When Kevin Rudd was handed the interim report of Ross Garnaut’s climate change review, he might have asked advisers about the typos.
“This says a 70% to 90% reduction by 2050. It should say 60%, right?”
Came the reply: “Um, no Mr Prime Minister, sir. If we’re going to save the planet, Professor Garnaut’s calculator says we’d better aim at 90% by 2050. You know, dire consequences and so on.”
Reducing carbon emissions by 60% by the middle of the century was already giving politicians reason to reach for their heart medication, but what’s the likely impact on both industry and the householder of adding another 30% to that target? If it’s even possible, how much pain will it cause?
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“You can probably get up to a 30% saving to start with through greater efficiencies: using fluorescent tubes instead of incandescents, four cylinder cars instead of six, insulation of building, more public transport, manufacturing and industry getting its act together and so on,” University of Melbourne Professor of Economics John Freebairn told Crikey.
“But once you get beyond 50%, you’re really talking about producing electricity with nuclear or carbon sequestration, and at the moment politically, nuclear doesn’t seem to be on, and carbon sequestration is still a bit of a gamble. It’s very difficult for New South Wales and Queensland because they don’t have big reservoirs to put the carbon into.”
Freebairn says there is one unavoidable fact in this debate: the increased cost of carbon will be passed onto consumers. A $30 to $50 per tonne carbon tax, which Freebairn says is necessary to bring gas and possibly nuclear in over coal, will double electricity prices.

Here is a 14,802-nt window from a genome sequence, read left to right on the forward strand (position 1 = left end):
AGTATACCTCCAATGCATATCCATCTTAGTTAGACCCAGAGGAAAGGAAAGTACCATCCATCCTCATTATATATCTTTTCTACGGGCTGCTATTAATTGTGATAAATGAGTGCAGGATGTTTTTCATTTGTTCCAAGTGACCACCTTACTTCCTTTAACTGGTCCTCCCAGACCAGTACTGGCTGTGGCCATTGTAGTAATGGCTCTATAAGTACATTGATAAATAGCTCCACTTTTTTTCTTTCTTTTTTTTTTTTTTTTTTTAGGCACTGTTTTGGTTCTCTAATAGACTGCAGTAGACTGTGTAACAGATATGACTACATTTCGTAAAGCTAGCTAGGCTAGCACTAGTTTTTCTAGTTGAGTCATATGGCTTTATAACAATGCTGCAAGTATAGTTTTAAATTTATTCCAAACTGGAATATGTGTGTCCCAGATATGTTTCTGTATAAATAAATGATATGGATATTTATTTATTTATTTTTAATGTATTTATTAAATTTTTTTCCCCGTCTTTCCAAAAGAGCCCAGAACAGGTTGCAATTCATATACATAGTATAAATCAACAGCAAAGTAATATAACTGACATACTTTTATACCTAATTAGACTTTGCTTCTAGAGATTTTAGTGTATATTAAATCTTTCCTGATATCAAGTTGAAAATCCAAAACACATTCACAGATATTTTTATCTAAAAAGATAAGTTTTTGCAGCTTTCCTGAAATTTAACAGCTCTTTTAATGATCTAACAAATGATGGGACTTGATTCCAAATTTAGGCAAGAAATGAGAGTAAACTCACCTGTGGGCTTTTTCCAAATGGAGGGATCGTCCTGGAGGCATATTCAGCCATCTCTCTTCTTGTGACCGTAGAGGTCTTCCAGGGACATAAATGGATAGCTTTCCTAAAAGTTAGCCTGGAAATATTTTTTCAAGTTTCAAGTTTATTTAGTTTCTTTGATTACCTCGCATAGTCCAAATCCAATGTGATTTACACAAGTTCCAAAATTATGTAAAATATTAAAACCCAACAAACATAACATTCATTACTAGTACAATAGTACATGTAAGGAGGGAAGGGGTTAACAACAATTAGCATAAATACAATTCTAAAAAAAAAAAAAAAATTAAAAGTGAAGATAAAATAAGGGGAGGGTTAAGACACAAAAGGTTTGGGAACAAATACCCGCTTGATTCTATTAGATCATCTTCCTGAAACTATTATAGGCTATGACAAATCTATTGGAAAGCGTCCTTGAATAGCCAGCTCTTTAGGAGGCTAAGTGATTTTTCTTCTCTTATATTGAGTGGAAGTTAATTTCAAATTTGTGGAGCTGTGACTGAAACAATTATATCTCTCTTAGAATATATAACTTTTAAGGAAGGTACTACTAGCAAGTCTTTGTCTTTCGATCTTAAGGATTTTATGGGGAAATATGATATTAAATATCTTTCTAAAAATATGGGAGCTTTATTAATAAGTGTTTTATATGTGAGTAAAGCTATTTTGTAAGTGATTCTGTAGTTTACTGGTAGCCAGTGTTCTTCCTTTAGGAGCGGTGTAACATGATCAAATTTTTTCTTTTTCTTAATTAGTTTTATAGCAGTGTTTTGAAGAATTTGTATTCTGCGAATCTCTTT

“That’s the real story. That’s what will make consumers think twice about running their air conditioners. With current oil prices, people are making the shift into smaller vehicles and onto public transport. There may well be a big decision about where you spend your holidays.”
Brad Shone, Energy Policy Advisor at the Alternative Energy Association, argues those decisions are already being made. “We’ve seen a shift toward smaller cars and part of that might be petrol prices, but part of it is a much greater awareness,” Shone told Crikey.
“We’ve seen a massive uptake of green power. The number of customers buying accredited green power products in September 2007 was 645,500, an increase of 8.5%, on the July figure. More impressively, this is a 46.7% increase on the figure from September 2006. Green power is exactly like any other power yet people are already willing to pay up to 25% more for their electricity just because it’s coming from a clean source.”
Indeed, the issue of time in the climate change debate is a vexed one. Lloyd Harrington of Energy Efficient Strategies says that fridge makers, for example, wouldn’t be able to improve the efficiency of their products by 70% by tomorrow. And if they, we’d all be taking out second mortgages to pay for them.
“But if we asked them to reduce energy consumption by 3% a year for the next 20 years, they’d be likely to comply because that’s what they’ve been doing over the last 20 years. That’s the orderly framework that’s required. If you want to have a 90% reduction over 50 years, that’s not too hard. But you can’t do nothing for 20 years and then decide to get on with it. It’s something you have to start on now.”
Someone ought to tell the new PM.